Well, all this discussion about tools for quilting has me thinking about my roots in this art. Like many of you I did not come to quilting early in my life. I am the oldest of ten children so there was much to do. Remember when variety stores, AKA dime stores, AKA five and dimes, carried soft flannel baby garments stamped with embroidery designs? I stitched a lot of those. Being the oldest, I was my mother's right hand girl. Together we made clothing for all, did the laundry, ironing, house cleaning and cooking.
I went on to embroidery, crewel, counted cross stitch, needlepoint and more. In 1961 I married a sailor who looked a lot like the famous young man who came home from the war to get his picture taken kissing a beautiful young woman. Made all the news. That was not us. Our first child was born in 1963. At the baby shower given by friends and family I received a snowy white Baby Pepperil blanket. Oh it was so soft and beautiful. I had no idea how to accomplish this but I decided to applique this blankie with sweet baby animals and embroidered flowers etc. My fabrics were pastel velours attached with blanket stitch. Sweet. I gave her the blanket a few years ago. Perhaps we should encourage her to share it with all of you? Our little boy also slept under that blanket/ quilt.
I continued to stitch, but but knew nothing really about quilts as there were none in my personal history. I attended many needlework shows, a pre-curser I think to quilt shows and once bought a quit magazine. I knew it was for me instantly and hounded a friend of mine to join me in making our first pieced quilts. We both decided to make the Postage stamp pattern above. It was constructed on the machine. Otherwise I am sure I would still be working on it. The year was 1976. I had been entering embroidery and pumpkin pies, etc in the county fair for a lot of years and that year I entered my quilt. I still do not know how it happened to this day, but I won the first Best of Fair award ever offered by the Alameda County Fair. A big ribbon and a silver tray.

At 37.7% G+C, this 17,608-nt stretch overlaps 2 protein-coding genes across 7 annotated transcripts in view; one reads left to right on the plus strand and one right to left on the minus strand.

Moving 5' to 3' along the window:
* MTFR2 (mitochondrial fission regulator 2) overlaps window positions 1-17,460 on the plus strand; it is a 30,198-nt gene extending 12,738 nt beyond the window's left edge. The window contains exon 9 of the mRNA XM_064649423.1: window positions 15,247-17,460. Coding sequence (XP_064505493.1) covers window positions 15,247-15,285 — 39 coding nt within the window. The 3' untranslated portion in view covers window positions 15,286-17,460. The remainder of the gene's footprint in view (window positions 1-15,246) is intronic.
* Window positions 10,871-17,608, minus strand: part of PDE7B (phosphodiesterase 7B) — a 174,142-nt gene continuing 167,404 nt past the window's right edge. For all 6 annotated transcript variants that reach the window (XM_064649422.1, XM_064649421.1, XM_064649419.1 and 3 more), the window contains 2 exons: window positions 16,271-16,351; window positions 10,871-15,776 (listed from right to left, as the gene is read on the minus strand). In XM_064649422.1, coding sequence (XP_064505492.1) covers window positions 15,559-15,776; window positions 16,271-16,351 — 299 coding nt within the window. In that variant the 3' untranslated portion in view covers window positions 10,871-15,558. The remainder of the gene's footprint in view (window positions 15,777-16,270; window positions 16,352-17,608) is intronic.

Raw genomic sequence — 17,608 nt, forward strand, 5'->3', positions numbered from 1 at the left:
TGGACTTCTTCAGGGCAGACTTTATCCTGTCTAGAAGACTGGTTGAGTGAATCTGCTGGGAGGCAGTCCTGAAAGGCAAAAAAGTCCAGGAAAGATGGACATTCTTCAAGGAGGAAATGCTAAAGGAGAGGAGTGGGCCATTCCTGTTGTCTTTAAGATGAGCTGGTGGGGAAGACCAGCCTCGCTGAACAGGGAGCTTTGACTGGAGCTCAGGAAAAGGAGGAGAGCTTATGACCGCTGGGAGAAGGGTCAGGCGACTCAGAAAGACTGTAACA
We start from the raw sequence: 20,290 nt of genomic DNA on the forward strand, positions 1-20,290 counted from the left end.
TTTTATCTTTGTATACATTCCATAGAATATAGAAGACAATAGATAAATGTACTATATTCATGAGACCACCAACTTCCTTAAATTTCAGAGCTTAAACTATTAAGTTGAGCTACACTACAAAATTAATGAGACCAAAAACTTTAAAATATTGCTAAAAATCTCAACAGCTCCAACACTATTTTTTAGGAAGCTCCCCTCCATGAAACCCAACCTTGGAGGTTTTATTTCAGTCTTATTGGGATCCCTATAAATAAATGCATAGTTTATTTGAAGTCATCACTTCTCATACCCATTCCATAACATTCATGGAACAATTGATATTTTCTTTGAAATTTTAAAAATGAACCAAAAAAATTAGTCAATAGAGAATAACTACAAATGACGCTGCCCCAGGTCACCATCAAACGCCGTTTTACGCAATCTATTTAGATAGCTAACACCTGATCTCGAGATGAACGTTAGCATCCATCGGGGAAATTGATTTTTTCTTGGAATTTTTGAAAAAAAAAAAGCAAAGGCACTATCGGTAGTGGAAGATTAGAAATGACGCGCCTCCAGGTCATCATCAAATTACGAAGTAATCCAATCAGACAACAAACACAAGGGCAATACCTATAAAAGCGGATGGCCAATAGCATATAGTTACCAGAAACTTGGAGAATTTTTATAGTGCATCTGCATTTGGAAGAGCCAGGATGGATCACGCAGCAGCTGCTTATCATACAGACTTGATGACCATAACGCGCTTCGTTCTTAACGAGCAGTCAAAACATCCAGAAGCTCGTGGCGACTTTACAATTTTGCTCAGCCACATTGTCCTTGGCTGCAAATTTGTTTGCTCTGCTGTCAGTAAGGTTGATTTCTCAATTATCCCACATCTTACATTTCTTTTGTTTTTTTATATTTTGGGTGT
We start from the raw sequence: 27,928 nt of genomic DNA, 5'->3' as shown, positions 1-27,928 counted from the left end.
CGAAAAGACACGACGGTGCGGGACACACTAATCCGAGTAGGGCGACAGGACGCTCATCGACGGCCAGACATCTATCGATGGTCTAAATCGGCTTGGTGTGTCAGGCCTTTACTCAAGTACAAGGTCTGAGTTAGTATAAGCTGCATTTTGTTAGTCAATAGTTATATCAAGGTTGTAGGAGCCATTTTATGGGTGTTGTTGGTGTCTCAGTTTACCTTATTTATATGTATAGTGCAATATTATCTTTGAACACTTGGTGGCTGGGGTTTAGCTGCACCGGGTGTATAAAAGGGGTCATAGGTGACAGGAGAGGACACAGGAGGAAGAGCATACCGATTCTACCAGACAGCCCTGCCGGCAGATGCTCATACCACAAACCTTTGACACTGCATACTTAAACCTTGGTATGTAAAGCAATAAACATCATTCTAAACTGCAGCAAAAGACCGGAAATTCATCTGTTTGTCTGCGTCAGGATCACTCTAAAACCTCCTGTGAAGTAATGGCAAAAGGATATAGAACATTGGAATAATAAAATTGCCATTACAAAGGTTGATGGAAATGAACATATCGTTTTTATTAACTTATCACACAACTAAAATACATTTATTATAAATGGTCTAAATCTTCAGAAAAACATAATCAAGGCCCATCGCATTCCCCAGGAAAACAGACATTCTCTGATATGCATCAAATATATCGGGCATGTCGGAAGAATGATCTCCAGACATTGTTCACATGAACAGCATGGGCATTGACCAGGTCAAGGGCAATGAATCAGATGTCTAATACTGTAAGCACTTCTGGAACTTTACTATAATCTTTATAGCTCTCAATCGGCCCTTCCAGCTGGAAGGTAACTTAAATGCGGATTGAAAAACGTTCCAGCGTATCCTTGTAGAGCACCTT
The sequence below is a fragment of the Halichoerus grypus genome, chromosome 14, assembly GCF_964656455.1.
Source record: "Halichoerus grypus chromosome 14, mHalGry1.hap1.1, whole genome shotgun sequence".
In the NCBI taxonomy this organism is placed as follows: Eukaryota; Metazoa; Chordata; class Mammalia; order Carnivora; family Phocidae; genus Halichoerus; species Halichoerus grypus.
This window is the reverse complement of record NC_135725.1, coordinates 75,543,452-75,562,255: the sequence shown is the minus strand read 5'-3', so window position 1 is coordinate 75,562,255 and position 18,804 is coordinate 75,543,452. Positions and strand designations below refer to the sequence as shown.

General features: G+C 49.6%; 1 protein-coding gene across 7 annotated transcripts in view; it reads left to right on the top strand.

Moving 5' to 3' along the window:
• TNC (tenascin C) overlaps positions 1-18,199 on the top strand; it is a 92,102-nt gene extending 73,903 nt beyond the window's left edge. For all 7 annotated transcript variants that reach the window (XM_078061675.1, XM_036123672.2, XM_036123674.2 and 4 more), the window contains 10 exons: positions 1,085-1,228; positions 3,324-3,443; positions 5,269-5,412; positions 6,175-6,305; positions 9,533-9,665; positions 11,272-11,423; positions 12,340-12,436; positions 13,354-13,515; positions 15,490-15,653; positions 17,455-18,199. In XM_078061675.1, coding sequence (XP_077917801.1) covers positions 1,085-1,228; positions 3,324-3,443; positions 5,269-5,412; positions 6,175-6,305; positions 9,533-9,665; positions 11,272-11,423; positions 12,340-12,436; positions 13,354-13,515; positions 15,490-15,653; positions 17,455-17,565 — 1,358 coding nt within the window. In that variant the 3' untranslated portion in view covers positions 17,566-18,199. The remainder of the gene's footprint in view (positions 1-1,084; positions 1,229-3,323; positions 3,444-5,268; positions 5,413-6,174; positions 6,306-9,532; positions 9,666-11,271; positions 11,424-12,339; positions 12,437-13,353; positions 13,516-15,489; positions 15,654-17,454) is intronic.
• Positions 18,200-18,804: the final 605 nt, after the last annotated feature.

It was a joyful time for me.
I had the quilt after that day for only five months. In the early morning hours of a fall night there was a fire in the house where my sister and her family were living. The fire took her baby girl and nearly took the rest of the family. I remember feeling so helpless. I could attend the services, look after her little boys, cook meals, but nothing seemed to make a difference. My husband tried so hard to help me help her, but it did seem meaningless. At one point he suggested I give her the quilt. Almost right away, I knew I was going to do just that. I hugged her and told her I loved her and while I couldn't change anything that I wanted her to have this quilt. I don't know if it made the slightest difference but I have no regret. I think sometimes you do something because your heart will break if you don't.
I believe I came to quilting because there is so much heart in the creation. I hope that while my story is sad at times that you share your first quilts too. warmly, Nadine
3 days ago